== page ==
Prior to the beginning of the pandemic, the institution started to grow its DEI efforts. After a series of conversations about the need to address DEI issues in the workplace and academic spaces, the Offices of Student Life and Career Services came together in January 2020 to start mapping out a few trial programs. To ensure our programs would be relevant to the needs of the student body, we began by asking two main questions: Who makes up our current student demographic, and which inequities are our students facing on and off campus? This focus on student identity led us to look at issues pertaining to race, gender, class, sexuality, accessibility, and student status. By first collaborating with a diversity recruiter from a leading tech company to discuss the need to foster authentic inclusivity in the workplace and college environment, we were able to more intentionally engage students on DEI issues. Following the feedback from this initial set of programs, we identified three key areas to drive the course of our new DEI plan for the upcoming academic year:
- Research to build knowledge and awareness to inform the process of developing goals.
- Identify how to deliver the program and collaborate with internal and external partners.
- Provide clear and concise communication for all New York Tech stakeholders.
To build our DEI plan and set goals, we determined it was important to first educate ourselves on racism, social justice, advocacy, and intersectionality, and to explore our own identities while interrogating structures of power and institutions. We recognized that quick ways to provide DEI education and professional development for staff can include:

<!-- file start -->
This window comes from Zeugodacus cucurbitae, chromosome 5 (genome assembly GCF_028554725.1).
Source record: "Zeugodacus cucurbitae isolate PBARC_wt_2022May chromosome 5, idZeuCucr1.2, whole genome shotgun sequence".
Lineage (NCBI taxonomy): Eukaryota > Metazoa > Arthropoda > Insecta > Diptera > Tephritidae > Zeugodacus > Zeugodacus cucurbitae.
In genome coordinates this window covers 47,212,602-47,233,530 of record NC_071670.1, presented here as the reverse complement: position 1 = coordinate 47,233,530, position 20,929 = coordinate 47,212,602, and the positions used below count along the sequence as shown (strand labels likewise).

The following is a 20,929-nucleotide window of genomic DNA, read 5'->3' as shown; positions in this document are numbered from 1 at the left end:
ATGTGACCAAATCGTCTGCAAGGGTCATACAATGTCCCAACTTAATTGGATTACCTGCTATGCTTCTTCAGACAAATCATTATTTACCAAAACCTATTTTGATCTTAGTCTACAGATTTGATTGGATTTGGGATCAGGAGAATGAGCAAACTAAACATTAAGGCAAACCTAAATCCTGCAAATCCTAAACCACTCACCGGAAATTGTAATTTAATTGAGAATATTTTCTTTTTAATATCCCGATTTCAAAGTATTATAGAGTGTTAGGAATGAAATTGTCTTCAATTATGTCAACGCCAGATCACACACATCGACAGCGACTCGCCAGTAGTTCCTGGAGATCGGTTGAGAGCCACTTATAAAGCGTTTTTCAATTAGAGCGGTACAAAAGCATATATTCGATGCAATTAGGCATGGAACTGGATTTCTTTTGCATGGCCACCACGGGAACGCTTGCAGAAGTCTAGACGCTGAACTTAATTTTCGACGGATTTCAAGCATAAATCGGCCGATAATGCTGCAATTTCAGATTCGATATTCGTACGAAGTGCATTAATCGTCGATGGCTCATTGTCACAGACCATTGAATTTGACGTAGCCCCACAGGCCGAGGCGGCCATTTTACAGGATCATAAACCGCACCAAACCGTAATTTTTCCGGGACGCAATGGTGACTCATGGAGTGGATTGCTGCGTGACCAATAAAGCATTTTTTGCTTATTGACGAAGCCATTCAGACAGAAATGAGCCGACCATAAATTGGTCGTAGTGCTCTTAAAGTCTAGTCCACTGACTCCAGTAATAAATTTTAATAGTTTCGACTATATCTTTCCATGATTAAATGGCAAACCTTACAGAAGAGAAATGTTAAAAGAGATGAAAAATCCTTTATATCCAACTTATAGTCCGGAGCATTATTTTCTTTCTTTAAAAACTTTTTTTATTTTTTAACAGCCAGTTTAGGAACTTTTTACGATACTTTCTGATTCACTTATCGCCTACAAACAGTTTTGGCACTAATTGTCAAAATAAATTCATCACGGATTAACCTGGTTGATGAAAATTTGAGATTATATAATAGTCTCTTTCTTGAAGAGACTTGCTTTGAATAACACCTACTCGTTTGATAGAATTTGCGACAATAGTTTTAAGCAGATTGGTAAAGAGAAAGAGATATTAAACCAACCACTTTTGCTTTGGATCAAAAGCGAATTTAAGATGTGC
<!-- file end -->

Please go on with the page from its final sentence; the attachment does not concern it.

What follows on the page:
- Considering how you can tap into the expertise of your community in terms of organizational learning, education, and professional development. This may include asking your human resources department to provide DEI educational offerings.
- Organizing a staff retreat with external experts to engage staff in conversations around diversity and inclusion to help establish areas of knowledge and areas to grow in.
- Leveraging LinkedIn and other professional development networks (i.e., NASPA Facebook pages) to contact changemakers doing DEI work inside and outside of higher education.
- Hosting focus groups and holding candid conversations on student needs for support.
- Seeking out books, articles, podcasts, certification courses, etc., to self-educate.
In our case, during Student Life’s annual summer retreat, a special focus was placed on DEI. This retreat included facilitated discussion on the book Between the World and Me by Ta-Nehisi Coates, as well as how to actively identify bias, discrimination, and create spaces for different communities on campus. Education and research will be uncomfortable for many, but it is part of the growth process. Beyond this retreat, we also researched how to effectively hold conversations around critical topics. For example, we referred to the “Five D’s” model for developing cross-campus dialogue, highlighting differences between Disengagement, Discussion, Dialogue, Debate, and Dictation. We also examined the Social Change Model in conversations and in creating broader programming. Resources like these helped us to develop the right goals for our DEI programs.